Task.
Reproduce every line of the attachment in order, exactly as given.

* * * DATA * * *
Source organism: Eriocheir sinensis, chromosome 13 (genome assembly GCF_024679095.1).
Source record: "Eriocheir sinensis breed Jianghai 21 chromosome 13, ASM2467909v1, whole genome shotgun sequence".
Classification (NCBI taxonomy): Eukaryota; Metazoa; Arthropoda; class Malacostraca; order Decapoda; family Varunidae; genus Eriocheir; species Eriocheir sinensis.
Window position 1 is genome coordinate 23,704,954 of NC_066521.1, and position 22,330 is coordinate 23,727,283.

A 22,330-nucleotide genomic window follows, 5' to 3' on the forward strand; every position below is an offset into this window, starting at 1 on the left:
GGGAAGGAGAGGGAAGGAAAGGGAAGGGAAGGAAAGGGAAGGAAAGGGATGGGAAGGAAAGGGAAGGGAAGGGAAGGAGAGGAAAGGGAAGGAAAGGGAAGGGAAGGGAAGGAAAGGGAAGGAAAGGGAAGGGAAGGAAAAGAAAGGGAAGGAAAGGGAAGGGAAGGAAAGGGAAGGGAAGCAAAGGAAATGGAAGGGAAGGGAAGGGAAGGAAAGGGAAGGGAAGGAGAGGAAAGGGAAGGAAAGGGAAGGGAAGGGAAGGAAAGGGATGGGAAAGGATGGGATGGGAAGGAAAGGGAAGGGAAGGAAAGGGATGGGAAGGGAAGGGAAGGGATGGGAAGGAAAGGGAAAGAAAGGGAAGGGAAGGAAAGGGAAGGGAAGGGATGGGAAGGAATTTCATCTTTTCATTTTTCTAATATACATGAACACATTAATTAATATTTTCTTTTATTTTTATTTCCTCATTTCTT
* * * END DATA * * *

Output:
Source organism: Eriocheir sinensis, chromosome 13 (genome assembly GCF_024679095.1).
Source record: "Eriocheir sinensis breed Jianghai 21 chromosome 13, ASM2467909v1, whole genome shotgun sequence".
Classification (NCBI taxonomy): Eukaryota; Metazoa; Arthropoda; class Malacostraca; order Decapoda; family Varunidae; genus Eriocheir; species Eriocheir sinensis.
Window position 1 is genome coordinate 23,704,954 of NC_066521.1, and position 22,330 is coordinate 23,727,283.

A 22,330-nucleotide genomic window follows, 5' to 3' on the forward strand; every position below is an offset into this window, starting at 1 on the left:
GGGAAGGAGAGGGAAGGAAAGGGAAGGGAAGGAAAGGGAAGGAAAGGGATGGGAAGGAAAGGGAAGGGAAGGGAAGGAGAGGAAAGGGAAGGAAAGGGAAGGGAAGGGAAGGAAAGGGAAGGAAAGGGAAGGGAAGGAAAAGAAAGGGAAGGAAAGGGAAGGGAAGGAAAGGGAAGGGAAGCAAAGGAAATGGAAGGGAAGGGAAGGGAAGGAAAGGGAAGGGAAGGAGAGGAAAGGGAAGGAAAGGGAAGGGAAGGGAAGGAAAGGGATGGGAAAGGATGGGATGGGAAGGAAAGGGAAGGGAAGGAAAGGGATGGGAAGGGAAGGGAAGGGATGGGAAGGAAAGGGAAAGAAAGGGAAGGGAAGGAAAGGGAAGGGAAGGGATGGGAAGGAATTTCATCTTTTCATTTTTCTAATATACATGAACACATTAATTAATATTTTCTTTTATTTTTATTTCCTCATTTCTT